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This review was first published on CLUAS in 2001
Other albums reviewed in 2001

Ryan Adams

A review of his album 'Gold'

Ryan Adams - GoldRyan Adams is the same age as me. 27. And I have lived with him through his music for about three years now. Whiskeytown's Stranger's Almanac, an album I picked up in a New York bargain bin for 5 bucks, was my introduction, my tonic, my addiction. The record reminded me of how I felt when I first listened alone to REM's Life's Rich Pageant - it was that good. My ability to market this great album was limited by its tendency to float into country (it even has a fiddle on there for God's sake!) but the Gram Parsons in me kept the faith.

Late last year, Adams returned with 'Heartbreaker', documenting in a 14 day studio stint how he fell in and out of love in Nashville. As I said at the time, one not to listen to in the dark. But, somehow 'Heartbreaker' has become one of the most uplifting collections of songs I have. His voice seemed more singular, more assured., like he finally understood and accepted just how good he is. Earlier this year, Whiskeytown's final album, 'Pneumonia', was released and was just as warm and melodic as its predecessor. So, with two albums already under his belt this year, surely a third was too much to ask?

Yet, in truth, a third is maybe not enough. 'Gold' is a fabulous record. Country and rock do not hold Adam's muse no more - soul, blues, even the late night croon of early Tom Waits give full reign to Adams' wonderful voice. He has never used his higher register before but this tremulous instrument envelopes songs like 'Answerin' Bell' and 'Wild Flowers' in velvet. Evidently Adams has discovered Neil Young and Van Morrison. So those of you who wallowed in the melodic misery of 'Heartbreaker' are well served.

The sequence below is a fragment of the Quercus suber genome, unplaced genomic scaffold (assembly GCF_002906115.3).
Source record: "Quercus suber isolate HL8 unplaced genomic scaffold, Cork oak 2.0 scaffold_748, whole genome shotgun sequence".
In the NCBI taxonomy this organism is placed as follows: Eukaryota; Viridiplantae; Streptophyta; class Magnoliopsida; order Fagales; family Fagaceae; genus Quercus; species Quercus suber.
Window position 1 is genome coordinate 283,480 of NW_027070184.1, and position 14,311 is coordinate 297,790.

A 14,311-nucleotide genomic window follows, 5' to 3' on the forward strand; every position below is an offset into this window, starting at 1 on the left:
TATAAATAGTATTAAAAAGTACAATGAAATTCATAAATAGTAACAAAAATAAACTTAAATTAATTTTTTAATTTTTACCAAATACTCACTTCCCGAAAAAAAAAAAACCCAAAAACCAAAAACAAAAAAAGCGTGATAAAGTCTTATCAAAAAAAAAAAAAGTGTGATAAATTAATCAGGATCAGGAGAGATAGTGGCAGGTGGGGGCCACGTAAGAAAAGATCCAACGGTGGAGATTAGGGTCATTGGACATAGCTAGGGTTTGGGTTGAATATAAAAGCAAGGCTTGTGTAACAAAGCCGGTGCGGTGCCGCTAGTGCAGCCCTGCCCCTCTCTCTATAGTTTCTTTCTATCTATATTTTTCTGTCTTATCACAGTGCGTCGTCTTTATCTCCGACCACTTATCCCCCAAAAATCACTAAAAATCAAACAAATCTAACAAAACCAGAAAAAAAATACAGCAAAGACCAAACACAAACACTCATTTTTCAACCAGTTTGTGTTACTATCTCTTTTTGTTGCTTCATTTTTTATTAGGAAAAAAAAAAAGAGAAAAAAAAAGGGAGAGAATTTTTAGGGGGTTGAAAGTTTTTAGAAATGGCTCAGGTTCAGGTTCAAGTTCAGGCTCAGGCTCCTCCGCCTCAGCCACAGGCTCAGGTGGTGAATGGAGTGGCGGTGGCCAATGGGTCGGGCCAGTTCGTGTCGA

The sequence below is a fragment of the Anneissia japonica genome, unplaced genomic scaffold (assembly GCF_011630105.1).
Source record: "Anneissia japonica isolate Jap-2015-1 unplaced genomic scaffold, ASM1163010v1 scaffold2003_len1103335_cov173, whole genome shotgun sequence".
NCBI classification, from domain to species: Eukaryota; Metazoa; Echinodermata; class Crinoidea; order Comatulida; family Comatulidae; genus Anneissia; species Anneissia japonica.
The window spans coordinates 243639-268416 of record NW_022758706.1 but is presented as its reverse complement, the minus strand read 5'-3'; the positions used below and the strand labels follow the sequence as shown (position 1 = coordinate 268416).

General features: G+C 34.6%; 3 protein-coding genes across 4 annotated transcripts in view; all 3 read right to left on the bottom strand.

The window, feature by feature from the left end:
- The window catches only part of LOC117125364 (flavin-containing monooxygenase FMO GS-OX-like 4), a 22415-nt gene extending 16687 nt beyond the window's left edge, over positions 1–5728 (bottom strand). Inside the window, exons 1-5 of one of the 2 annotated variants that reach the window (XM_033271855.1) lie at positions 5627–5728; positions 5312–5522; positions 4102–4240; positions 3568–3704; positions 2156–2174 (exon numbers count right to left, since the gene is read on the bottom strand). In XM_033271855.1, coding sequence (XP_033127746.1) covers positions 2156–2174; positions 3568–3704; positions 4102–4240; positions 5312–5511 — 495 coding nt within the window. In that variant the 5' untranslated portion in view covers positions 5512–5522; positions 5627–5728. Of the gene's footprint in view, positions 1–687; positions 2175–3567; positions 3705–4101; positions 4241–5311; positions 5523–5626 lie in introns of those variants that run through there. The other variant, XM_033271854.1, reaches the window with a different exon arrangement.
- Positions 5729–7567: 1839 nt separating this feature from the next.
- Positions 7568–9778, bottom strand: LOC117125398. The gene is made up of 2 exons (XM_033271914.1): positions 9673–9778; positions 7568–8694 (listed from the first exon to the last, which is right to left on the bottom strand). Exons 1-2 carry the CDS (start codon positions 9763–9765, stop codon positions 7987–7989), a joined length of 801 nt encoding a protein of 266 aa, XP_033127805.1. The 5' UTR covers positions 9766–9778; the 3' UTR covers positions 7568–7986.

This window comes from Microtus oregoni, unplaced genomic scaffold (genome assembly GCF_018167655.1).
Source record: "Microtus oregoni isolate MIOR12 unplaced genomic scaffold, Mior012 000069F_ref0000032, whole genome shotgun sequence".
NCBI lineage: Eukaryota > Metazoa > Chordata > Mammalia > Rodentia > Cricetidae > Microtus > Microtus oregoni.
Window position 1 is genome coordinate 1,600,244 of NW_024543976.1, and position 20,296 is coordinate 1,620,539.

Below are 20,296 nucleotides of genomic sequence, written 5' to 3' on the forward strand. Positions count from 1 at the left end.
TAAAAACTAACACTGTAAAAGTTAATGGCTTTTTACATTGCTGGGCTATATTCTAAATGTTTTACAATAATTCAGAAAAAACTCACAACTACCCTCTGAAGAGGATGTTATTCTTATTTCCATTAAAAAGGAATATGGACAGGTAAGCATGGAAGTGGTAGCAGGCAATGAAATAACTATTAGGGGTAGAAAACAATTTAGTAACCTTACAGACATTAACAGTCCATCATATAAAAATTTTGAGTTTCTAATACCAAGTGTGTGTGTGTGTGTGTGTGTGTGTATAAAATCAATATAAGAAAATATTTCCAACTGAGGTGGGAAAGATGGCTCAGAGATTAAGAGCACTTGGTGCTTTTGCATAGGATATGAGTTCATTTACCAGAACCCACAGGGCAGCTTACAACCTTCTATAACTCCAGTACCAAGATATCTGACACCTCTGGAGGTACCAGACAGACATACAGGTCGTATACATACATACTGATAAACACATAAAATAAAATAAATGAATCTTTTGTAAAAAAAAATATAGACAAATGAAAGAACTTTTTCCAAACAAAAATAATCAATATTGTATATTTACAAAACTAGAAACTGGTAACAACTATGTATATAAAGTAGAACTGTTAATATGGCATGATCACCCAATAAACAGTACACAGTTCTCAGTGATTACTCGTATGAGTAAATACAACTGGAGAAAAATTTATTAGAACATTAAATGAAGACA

But there are surprises. Opener 'New York, New York' is now impossibly poignant and kicks off with a classic Stones combo - acoustic guitar, Hammond organ and bongos. Driven by a relentless acoustic riff the song describes churches on the Upper East Side and the bitter Christmas cold of the now stricken city.

Indeed the Stones are recalled on the slow, languorous 'The Rescue Blues', complete with choir-led finale. The 10 minute long guitar wig-out, 'Nobody Girl', is followed by the stunning 'I Wish I Had a Sylvia Plath'. Adams, alone with his piano and subdued strings, pines after the tragic poet who would "take me to France, or maybe to Spain, she'd ask me to dance".

'Harder Now That It's Over' describes a scene of domestic violence, where a young man explains to his distraught lover, "you're free with the history" as the cops handcuff her. He wryly observes "I heard your wrists got bruised, must have felt just like old times". As the elegiac guitar fades, Adams murmurs "I'm sorry" over and over.

Sixteen songs, and not a clunker amongst them, really is an embarrassment of riches and will surely bring this gifted singer songwriter the audience he deserves. Dylan, The Beatles, The Stones, Bowie have all enjoyed such periods of intense productivity. Let's enjoy Ryan Adams, he now truly belongs to the gold league.

Stephen McNulty

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